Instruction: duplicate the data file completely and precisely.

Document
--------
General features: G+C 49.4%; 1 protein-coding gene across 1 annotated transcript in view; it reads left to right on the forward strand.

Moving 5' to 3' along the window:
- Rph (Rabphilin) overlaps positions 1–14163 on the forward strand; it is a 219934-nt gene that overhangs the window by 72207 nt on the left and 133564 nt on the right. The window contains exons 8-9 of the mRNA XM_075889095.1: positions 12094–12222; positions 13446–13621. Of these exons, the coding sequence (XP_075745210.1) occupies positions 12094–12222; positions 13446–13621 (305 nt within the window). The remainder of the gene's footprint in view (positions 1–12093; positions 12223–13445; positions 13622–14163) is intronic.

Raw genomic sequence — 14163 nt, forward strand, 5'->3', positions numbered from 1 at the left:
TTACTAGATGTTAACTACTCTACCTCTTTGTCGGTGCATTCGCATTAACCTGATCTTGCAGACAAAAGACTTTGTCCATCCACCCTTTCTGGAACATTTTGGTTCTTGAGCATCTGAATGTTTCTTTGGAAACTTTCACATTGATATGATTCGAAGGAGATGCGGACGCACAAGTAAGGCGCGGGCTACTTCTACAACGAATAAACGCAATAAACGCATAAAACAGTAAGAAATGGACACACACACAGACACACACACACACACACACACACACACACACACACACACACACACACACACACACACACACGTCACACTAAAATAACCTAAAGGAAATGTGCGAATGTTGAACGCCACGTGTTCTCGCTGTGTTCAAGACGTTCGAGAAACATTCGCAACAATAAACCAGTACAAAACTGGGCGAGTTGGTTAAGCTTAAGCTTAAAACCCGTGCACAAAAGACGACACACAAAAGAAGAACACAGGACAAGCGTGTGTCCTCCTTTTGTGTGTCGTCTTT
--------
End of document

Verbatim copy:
General features: G+C 49.4%; 1 protein-coding gene across 1 annotated transcript in view; it reads left to right on the forward strand.

Moving 5' to 3' along the window:
- Rph (Rabphilin) overlaps positions 1–14163 on the forward strand; it is a 219934-nt gene that overhangs the window by 72207 nt on the left and 133564 nt on the right. The window contains exons 8-9 of the mRNA XM_075889095.1: positions 12094–12222; positions 13446–13621. Of these exons, the coding sequence (XP_075745210.1) occupies positions 12094–12222; positions 13446–13621 (305 nt within the window). The remainder of the gene's footprint in view (positions 1–12093; positions 12223–13445; positions 13622–14163) is intronic.

Raw genomic sequence — 14163 nt, forward strand, 5'->3', positions numbered from 1 at the left:
TTACTAGATGTTAACTACTCTACCTCTTTGTCGGTGCATTCGCATTAACCTGATCTTGCAGACAAAAGACTTTGTCCATCCACCCTTTCTGGAACATTTTGGTTCTTGAGCATCTGAATGTTTCTTTGGAAACTTTCACATTGATATGATTCGAAGGAGATGCGGACGCACAAGTAAGGCGCGGGCTACTTCTACAACGAATAAACGCAATAAACGCATAAAACAGTAAGAAATGGACACACACACAGACACACACACACACACACACACACACACACACACACACACACACACACACACACACACACACGTCACACTAAAATAACCTAAAGGAAATGTGCGAATGTTGAACGCCACGTGTTCTCGCTGTGTTCAAGACGTTCGAGAAACATTCGCAACAATAAACCAGTACAAAACTGGGCGAGTTGGTTAAGCTTAAGCTTAAAACCCGTGCACAAAAGACGACACACAAAAGAAGAACACAGGACAAGCGTGTGTCCTCCTTTTGTGTGTCGTCTTT